Furthermore, the Respondent has no prior rights or legitimate interest in the domain name. The Respondent never used the term “SOFITEL” in any way before or after the Complainant started their business.
The Respondent is not known under the name “SOFITEL” or any similar term.
The conduct of the Respondent is merely a parasitical behavior. The Respondent is not making any legitimate non-commercial or fair use of the domain names, as the disputed domain names redirect internet browsers to a pornographic webpage titled ‘VIDEO PORTAL’.
Moreover, the strict reproduction of the well-known trademark “SOFITEL” constitutes an obvious intent to divert Internet browsers.
In fact, since the domain name in dispute is so identical to the famous trademarks of the Complainant, the Respondent could not reasonably pretend it was attempting to conduct a legitimate activity.
Furthermore, Respondent did not answer to the Complainant’s email on July 12, 2007, and cease and desist letter on July 12, 2007 and did not demonstrate any right or legitimate interest regarding the disputed domain name (see Annex 4).
The domain name was registered and is being used in bad faith.
Registration in bad faith.
The name “SOFITEL” does not have any meaning in English. The Respondent had no reason to choose these domain names other than profiting from the reputation of the Complainant.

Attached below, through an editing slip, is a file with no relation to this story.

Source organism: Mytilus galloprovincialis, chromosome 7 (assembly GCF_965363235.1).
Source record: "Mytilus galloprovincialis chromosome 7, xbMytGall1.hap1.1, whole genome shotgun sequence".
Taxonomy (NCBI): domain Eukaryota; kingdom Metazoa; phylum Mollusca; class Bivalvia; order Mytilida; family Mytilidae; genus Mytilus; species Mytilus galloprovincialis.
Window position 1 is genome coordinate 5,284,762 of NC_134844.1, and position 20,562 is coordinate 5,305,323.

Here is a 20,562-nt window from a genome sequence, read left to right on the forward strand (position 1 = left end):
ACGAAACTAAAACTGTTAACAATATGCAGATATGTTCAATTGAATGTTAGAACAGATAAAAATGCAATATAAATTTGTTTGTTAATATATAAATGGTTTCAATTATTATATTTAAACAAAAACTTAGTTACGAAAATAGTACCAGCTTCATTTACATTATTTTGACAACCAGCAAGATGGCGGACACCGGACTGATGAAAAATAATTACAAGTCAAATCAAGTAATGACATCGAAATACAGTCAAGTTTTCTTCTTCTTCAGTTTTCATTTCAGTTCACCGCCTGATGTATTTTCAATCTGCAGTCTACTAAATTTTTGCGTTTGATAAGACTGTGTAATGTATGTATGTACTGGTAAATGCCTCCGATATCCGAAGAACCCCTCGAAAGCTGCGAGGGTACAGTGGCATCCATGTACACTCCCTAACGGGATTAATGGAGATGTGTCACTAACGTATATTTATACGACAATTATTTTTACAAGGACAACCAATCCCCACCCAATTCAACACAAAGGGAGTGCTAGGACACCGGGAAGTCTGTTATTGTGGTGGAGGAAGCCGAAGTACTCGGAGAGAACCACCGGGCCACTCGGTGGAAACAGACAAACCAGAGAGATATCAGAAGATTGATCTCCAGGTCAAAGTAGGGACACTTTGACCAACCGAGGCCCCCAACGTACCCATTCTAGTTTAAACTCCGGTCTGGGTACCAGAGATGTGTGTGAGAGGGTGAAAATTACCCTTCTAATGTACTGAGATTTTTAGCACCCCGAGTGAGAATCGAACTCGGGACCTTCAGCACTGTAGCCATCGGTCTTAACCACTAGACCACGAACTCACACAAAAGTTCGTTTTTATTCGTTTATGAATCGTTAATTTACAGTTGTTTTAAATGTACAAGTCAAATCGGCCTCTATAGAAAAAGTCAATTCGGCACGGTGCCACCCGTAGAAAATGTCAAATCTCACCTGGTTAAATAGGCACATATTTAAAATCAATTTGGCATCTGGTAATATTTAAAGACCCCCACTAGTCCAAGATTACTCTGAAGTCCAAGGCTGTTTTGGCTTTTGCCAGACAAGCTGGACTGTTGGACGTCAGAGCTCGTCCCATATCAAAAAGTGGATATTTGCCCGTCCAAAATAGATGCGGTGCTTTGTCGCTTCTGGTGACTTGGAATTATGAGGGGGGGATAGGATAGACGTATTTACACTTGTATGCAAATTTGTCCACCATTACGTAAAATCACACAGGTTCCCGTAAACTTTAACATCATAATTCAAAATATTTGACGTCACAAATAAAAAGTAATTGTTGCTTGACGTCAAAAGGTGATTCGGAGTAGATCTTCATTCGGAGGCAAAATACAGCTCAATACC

With regard to registration in bad faith, it seems obvious that the Respondent knew or must have known the trademark “SOFITEL” at the time it registered the domain name. It seems quite difficult to sustain that the Respondent was not aware of the existence of the Complainant at the time it registered the domain names. The Respondent had the Complainant in mind while registering the domain names in dispute because of the addition of ‘hotel’ to the domain names. The Respondent does not dispute having knowledge of the Complainant’s trademarks.
Use in bad faith.
The Respondent is trading on the goodwill existing in Complainant’s famous service mark to intentionally attract Internet users to Respondent’s website for purposes of commercial gain. This constitutes evidence of bad faith use and registration. Thus, the Respondent registered and uses the disputed domain names and is perfectly aware that it infringes upon the Complainant’s rights.
The fact that both disputed domain names ‘click-through’ to ‘VIDEO PORTAL’ a pornographic web page acts as evidence of use in bad faith because the Respondent is attempting to use the popularity of the Complainant in their favor.